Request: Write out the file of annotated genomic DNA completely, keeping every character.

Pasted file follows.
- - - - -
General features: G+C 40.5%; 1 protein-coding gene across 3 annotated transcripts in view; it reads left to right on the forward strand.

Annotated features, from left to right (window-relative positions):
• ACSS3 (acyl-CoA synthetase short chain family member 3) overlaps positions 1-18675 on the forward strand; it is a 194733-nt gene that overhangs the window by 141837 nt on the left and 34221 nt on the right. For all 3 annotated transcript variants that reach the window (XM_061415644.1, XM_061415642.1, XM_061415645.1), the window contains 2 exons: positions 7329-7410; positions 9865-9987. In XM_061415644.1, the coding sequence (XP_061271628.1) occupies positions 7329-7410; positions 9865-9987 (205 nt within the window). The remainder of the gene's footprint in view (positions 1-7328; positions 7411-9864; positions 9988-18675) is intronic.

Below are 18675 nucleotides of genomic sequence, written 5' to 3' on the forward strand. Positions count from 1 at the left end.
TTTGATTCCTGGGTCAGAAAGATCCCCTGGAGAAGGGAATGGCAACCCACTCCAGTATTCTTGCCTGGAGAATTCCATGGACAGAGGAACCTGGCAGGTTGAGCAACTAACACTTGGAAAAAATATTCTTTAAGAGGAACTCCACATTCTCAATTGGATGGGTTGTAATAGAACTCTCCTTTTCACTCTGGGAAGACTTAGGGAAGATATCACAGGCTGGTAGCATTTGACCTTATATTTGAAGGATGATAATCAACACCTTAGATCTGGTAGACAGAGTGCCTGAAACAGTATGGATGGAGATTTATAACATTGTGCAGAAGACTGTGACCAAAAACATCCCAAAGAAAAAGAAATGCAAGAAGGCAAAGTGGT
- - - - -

General features: G+C 40.5%; 1 protein-coding gene across 3 annotated transcripts in view; it reads left to right on the forward strand.

Annotated features, from left to right (window-relative positions):
• ACSS3 (acyl-CoA synthetase short chain family member 3) overlaps positions 1-18675 on the forward strand; it is a 194733-nt gene that overhangs the window by 141837 nt on the left and 34221 nt on the right. For all 3 annotated transcript variants that reach the window (XM_061415644.1, XM_061415642.1, XM_061415645.1), the window contains 2 exons: positions 7329-7410; positions 9865-9987. In XM_061415644.1, the coding sequence (XP_061271628.1) occupies positions 7329-7410; positions 9865-9987 (205 nt within the window). The remainder of the gene's footprint in view (positions 1-7328; positions 7411-9864; positions 9988-18675) is intronic.

Below are 18675 nucleotides of genomic sequence, written 5' to 3' on the forward strand. Positions count from 1 at the left end.
TTTGATTCCTGGGTCAGAAAGATCCCCTGGAGAAGGGAATGGCAACCCACTCCAGTATTCTTGCCTGGAGAATTCCATGGACAGAGGAACCTGGCAGGTTGAGCAACTAACACTTGGAAAAAATATTCTTTAAGAGGAACTCCACATTCTCAATTGGATGGGTTGTAATAGAACTCTCCTTTTCACTCTGGGAAGACTTAGGGAAGATATCACAGGCTGGTAGCATTTGACCTTATATTTGAAGGATGATAATCAACACCTTAGATCTGGTAGACAGAGTGCCTGAAACAGTATGGATGGAGATTTATAACATTGTGCAGAAGACTGTGACCAAAAACATCCCAAAGAAAAAGAAATGCAAGAAGGCAAAGTGGT